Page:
UNRA need at least Shs6trillion in the next three years
Kampala, Uganda | IAN KATUSIIME | Allen Kagina, the Executive Director at the Uganda National Roads Authority (UNRA) seems to be used to appointments. This was evident during her first press briefing on Feb.25 since she was re-appointed as ED for a second five-year term.
Kagina, as usual, said a lot has been done and more will be done in the coming month or years in line with roads and ferries development.
“UNRA is currently upgrading 23 road projects (new construction and upgrading from gravel to paved bituminous standards) covering a total distance of 1,581km, Kagina said.
“This represents over 50% achievement of the annual physical performance target of 400km equivalent in the half year period.”
Kagina and the 1500-strong team she oversees at UNRA have set their sights on upcoming projects in the national road network program that totals 1,715km.
“This will need Shs6.5trillion over a period of three years,” said Patrick Muleme, the UNRA Head of Design and Network Planning. This means that UNRA will require an additional funding to meet its budget, especially with regard to project’s implementations.
In the current financial year, for instance, UNRA was allocated Shs4.2trillion. However, this money is also used to meet the administration expenses as well as land compensations, complicating the works of the agency.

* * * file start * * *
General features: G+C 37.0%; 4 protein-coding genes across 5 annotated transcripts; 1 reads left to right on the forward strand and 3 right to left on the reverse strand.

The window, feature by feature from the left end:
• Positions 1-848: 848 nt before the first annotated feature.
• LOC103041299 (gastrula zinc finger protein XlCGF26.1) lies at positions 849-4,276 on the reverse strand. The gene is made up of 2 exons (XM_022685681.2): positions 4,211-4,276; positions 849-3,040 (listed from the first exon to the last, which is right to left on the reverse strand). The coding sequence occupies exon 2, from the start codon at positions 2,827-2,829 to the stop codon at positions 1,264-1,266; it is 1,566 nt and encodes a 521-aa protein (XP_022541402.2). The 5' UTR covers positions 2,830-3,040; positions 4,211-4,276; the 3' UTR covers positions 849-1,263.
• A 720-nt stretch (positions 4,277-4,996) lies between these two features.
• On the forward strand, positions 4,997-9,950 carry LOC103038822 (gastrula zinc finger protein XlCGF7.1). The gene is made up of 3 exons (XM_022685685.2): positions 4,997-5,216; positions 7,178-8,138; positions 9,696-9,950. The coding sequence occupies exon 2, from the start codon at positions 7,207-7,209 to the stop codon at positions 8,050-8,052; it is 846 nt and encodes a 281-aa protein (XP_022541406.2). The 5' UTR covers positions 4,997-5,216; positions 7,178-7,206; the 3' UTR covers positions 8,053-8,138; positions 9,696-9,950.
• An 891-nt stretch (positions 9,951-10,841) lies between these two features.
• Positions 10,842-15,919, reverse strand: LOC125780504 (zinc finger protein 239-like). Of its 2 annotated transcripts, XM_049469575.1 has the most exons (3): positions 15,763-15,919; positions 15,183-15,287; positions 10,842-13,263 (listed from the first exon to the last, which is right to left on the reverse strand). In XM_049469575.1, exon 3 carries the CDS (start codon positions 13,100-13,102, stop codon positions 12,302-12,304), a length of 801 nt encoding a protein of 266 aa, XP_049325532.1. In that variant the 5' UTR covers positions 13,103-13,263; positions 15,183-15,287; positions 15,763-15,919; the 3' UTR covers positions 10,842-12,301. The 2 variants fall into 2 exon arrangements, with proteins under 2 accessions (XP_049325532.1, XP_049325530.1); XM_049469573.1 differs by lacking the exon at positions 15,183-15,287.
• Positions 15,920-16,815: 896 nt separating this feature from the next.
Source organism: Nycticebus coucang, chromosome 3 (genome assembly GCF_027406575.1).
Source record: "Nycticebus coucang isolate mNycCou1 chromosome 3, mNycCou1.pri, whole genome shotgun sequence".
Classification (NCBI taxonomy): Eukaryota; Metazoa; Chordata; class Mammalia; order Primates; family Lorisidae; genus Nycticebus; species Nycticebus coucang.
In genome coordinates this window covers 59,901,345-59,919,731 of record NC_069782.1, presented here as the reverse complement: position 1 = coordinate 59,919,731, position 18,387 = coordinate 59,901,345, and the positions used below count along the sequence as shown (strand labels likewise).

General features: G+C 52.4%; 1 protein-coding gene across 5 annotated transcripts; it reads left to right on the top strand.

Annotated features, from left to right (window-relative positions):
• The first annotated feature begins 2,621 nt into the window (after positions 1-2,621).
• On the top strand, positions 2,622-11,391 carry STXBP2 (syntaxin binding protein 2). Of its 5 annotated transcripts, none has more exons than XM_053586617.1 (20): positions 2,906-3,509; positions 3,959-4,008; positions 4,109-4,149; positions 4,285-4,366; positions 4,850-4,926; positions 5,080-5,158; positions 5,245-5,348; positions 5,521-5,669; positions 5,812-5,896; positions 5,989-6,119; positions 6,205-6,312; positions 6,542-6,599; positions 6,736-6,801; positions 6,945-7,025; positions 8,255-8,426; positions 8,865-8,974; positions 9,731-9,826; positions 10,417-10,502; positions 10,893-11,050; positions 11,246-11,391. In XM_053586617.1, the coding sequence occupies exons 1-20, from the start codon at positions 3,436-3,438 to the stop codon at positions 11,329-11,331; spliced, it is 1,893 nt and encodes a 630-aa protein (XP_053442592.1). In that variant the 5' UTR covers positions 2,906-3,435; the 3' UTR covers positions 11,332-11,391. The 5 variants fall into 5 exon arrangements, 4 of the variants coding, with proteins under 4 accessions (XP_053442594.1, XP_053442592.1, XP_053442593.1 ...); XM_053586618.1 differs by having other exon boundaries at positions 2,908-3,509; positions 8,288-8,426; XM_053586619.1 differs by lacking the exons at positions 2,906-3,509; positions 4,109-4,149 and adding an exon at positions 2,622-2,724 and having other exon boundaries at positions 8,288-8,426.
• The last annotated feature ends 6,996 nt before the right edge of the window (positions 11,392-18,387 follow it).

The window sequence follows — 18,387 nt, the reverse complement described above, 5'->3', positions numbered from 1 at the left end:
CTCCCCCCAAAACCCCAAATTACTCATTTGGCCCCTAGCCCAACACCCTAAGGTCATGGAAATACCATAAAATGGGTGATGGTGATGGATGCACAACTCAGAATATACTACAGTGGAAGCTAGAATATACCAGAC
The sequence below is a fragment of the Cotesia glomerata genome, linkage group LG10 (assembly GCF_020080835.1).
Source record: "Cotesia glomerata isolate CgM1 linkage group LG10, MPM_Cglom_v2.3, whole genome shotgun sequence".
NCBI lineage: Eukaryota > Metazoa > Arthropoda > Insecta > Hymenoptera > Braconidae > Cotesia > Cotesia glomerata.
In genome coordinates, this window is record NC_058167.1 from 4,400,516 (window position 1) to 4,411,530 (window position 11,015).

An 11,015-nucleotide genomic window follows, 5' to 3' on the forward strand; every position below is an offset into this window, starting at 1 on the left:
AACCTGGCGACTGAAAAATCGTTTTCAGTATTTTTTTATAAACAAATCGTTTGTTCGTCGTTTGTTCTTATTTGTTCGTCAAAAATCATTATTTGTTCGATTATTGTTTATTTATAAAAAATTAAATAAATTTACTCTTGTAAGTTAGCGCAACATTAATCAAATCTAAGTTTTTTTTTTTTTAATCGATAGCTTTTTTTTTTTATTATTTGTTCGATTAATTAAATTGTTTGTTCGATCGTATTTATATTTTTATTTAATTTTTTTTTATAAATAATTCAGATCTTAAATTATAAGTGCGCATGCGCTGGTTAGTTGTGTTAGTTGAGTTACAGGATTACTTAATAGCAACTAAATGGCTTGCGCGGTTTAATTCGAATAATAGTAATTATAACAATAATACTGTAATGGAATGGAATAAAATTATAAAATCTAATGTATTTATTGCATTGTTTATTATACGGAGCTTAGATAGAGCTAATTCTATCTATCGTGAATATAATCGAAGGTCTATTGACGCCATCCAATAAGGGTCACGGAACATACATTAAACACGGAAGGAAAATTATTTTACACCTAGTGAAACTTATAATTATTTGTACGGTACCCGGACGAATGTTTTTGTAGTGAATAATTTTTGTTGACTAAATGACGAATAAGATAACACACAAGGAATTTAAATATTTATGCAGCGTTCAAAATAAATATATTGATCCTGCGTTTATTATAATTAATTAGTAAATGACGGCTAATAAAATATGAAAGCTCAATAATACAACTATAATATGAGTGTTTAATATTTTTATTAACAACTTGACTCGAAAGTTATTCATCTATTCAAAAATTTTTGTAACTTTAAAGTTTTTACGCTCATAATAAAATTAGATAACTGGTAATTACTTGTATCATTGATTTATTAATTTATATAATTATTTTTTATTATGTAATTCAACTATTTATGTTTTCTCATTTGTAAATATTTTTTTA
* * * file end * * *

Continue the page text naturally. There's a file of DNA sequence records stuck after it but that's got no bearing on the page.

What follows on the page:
Land acquisition headache
UNRA needs about Shs400billion this financial year to settle compensation issues. However, this money is currently unavailable yet more projects are coming onboard meaning that UNRA will have to work harder on a leaner budget.
By the end of FY 2018/2019, UNRA had a debt of Shs474billion. In addition, the ongoing projects under Government of Uganda development have a deficit of Shs500billion, Kagina said last year.
She added, “This means that the allocated budget to the 2019/20 work plan is short by approximately Shs980billion.”
Of the Shs4.2trillion, Shs71billion is for wages of the over 1500 staff employed by UNRA.
There has been persistent criticism towards UNRA on why it procures contractors before obtaining right of way, which leads to delays and financial penalties. UNRA Director of Roads and Bridges, Eng. Sam Muhoozi attributed this to cash constraints.
“We run one budget which is the same for land acquisition, road maintenance, paying for salaries; which is appropriated at once and we cannot commit on only one activity,” Muhoozi said.
“Procurement moves faster than acquisition of land, we are in court sometimes,” he added. Muhoozi said some contractors are so fast and UNRA cannot stop them from working before obtaining right of way.
Keith Muhakanizi, the Permanent Secretary at the Ministry of Finance, and the Secretary to the Treasury is usually bombarded by several demands to release money from different government agencies, ministries and departments and has a tough time to gauge which one is a bigger priority.
UNRA, overseer of government’s infrastructure agenda, ordinarily would get a priority but compensation challenges are taking a toll.